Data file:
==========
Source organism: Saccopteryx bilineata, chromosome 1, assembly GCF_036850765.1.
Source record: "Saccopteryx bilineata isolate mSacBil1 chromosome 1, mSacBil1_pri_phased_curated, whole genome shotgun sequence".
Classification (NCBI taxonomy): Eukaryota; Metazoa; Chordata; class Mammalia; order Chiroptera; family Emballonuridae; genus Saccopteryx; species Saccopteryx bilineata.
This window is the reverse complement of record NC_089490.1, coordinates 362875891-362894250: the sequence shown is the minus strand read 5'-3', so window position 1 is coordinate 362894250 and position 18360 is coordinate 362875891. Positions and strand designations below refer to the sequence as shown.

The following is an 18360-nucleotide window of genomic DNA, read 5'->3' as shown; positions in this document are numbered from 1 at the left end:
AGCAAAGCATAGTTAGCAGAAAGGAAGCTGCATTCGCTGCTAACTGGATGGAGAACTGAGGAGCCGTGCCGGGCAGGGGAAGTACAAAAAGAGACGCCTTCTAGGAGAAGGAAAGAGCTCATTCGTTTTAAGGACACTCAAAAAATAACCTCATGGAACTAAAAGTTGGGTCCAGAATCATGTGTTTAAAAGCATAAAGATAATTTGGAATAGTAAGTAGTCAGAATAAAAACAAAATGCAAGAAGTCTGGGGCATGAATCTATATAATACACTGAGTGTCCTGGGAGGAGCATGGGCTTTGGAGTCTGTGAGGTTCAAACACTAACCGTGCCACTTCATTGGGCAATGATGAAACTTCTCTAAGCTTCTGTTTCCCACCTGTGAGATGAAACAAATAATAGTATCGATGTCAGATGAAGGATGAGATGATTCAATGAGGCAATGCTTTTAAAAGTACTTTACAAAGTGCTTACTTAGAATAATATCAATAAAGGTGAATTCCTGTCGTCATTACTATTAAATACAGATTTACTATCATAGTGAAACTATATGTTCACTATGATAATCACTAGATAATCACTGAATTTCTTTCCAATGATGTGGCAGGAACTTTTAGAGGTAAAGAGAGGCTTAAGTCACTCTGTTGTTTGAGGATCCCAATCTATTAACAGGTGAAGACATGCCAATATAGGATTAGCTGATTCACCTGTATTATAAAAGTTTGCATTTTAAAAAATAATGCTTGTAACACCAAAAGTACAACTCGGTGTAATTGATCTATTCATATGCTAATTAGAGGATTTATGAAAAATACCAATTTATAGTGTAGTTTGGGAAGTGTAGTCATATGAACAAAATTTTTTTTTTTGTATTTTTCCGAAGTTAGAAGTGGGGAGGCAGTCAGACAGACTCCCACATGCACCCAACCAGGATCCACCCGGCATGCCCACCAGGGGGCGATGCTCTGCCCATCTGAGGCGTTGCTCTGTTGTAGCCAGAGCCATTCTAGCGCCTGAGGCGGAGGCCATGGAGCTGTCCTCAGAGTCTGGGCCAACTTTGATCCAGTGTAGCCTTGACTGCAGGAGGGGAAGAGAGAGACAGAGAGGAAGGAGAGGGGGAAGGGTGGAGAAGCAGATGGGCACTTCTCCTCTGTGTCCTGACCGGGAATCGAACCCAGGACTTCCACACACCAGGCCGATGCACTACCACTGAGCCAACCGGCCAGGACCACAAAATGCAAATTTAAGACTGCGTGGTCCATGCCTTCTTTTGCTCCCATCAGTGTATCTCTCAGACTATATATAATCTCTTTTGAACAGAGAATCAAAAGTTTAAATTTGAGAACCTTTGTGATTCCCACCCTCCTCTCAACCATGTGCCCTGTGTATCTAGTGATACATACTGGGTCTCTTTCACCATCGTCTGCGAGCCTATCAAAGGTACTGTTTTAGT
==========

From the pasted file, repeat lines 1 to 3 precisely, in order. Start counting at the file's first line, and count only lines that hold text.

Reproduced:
Source organism: Saccopteryx bilineata, chromosome 1, assembly GCF_036850765.1.
Source record: "Saccopteryx bilineata isolate mSacBil1 chromosome 1, mSacBil1_pri_phased_curated, whole genome shotgun sequence".
Classification (NCBI taxonomy): Eukaryota; Metazoa; Chordata; class Mammalia; order Chiroptera; family Emballonuridae; genus Saccopteryx; species Saccopteryx bilineata.